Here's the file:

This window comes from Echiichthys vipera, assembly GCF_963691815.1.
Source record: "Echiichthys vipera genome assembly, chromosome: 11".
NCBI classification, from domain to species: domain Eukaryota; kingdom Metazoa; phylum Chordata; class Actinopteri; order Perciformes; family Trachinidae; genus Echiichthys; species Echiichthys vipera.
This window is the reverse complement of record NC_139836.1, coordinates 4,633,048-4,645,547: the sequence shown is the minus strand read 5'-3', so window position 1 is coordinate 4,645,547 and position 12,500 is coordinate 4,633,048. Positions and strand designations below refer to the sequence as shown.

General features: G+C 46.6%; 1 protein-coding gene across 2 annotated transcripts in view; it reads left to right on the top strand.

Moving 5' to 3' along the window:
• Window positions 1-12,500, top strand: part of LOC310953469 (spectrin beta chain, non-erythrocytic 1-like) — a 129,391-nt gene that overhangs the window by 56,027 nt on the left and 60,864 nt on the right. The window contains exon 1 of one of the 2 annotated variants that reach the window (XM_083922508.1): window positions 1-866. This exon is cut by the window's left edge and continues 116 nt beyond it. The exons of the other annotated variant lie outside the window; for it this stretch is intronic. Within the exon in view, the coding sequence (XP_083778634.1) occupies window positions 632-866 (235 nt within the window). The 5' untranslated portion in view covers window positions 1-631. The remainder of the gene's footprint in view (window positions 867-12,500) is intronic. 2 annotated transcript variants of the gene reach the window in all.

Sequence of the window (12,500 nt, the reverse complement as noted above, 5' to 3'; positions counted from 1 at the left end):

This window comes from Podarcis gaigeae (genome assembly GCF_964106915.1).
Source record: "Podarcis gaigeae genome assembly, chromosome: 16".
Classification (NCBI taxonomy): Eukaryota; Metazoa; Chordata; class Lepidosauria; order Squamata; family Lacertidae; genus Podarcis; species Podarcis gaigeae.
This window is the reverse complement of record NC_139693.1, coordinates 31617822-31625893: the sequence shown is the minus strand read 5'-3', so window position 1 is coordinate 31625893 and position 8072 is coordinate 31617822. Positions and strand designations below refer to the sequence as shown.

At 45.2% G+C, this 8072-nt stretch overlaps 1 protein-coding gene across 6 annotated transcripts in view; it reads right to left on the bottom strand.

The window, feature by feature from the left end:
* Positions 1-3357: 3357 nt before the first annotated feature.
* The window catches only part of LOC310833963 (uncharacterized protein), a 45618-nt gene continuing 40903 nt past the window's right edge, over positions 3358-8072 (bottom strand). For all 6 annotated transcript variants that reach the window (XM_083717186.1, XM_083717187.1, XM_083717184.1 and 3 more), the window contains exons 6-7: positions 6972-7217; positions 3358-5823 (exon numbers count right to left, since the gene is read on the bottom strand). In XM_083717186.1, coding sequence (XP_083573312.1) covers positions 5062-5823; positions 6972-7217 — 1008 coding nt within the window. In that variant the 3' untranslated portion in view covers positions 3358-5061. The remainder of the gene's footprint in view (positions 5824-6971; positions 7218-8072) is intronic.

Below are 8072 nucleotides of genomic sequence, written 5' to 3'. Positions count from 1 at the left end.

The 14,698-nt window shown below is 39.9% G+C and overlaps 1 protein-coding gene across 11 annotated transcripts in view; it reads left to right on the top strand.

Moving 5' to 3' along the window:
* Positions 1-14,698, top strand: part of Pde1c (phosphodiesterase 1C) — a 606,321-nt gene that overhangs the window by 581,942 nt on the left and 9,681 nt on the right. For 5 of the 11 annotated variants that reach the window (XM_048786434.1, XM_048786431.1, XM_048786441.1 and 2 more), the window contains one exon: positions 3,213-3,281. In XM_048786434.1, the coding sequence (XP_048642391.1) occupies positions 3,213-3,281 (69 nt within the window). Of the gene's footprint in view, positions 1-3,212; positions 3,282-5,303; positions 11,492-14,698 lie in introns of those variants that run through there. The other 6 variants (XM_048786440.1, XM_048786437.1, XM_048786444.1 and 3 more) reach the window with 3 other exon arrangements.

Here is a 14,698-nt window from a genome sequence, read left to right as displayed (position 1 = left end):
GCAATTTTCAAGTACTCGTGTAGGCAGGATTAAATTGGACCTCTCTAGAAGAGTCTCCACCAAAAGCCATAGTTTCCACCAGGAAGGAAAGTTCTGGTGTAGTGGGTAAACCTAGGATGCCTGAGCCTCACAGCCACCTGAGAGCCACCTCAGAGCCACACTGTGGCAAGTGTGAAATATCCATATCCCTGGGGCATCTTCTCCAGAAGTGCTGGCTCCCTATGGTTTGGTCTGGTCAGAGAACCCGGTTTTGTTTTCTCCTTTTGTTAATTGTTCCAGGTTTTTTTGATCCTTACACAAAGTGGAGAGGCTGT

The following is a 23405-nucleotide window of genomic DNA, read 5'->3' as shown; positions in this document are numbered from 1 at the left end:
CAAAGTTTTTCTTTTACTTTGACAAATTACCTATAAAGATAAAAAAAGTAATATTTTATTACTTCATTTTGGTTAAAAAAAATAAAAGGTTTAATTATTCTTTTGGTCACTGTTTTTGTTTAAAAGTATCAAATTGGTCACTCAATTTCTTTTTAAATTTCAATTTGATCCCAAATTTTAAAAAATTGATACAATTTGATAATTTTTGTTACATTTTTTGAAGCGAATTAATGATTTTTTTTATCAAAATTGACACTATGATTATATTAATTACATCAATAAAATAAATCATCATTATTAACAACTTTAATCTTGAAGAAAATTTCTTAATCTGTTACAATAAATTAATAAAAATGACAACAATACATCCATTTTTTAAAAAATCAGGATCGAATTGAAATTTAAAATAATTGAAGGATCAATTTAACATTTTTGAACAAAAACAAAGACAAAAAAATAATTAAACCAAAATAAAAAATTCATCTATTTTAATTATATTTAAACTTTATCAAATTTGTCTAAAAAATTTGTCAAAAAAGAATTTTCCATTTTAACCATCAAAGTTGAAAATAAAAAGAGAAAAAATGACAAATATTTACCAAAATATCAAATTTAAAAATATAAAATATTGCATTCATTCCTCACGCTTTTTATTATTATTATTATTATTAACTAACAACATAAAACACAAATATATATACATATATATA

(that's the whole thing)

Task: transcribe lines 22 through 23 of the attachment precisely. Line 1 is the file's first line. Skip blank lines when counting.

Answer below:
GCAATTTTCAAGTACTCGTGTAGGCAGGATTAAATTGGACCTCTCTAGAAGAGTCTCCACCAAAAGCCATAGTTTCCACCAGGAAGGAAAGTTCTGGTGTAGTGGGTAAACCTAGGATGCCTGAGCCTCACAGCCACCTGAGAGCCACCTCAGAGCCACACTGTGGCAAGTGTGAAATATCCATATCCCTGGGGCATCTTCTCCAGAAGTGCTGGCTCCCTATGGTTTGGTCTGGTCAGAGAACCCGGTTTTGTTTTCTCCTTTTGTTAATTGTTCCAGGTTTTTTTGATCCTTACACAAAGTGGAGAGGCTGT

The following is a 23405-nucleotide window of genomic DNA, read 5'->3' as shown; positions in this document are numbered from 1 at the left end: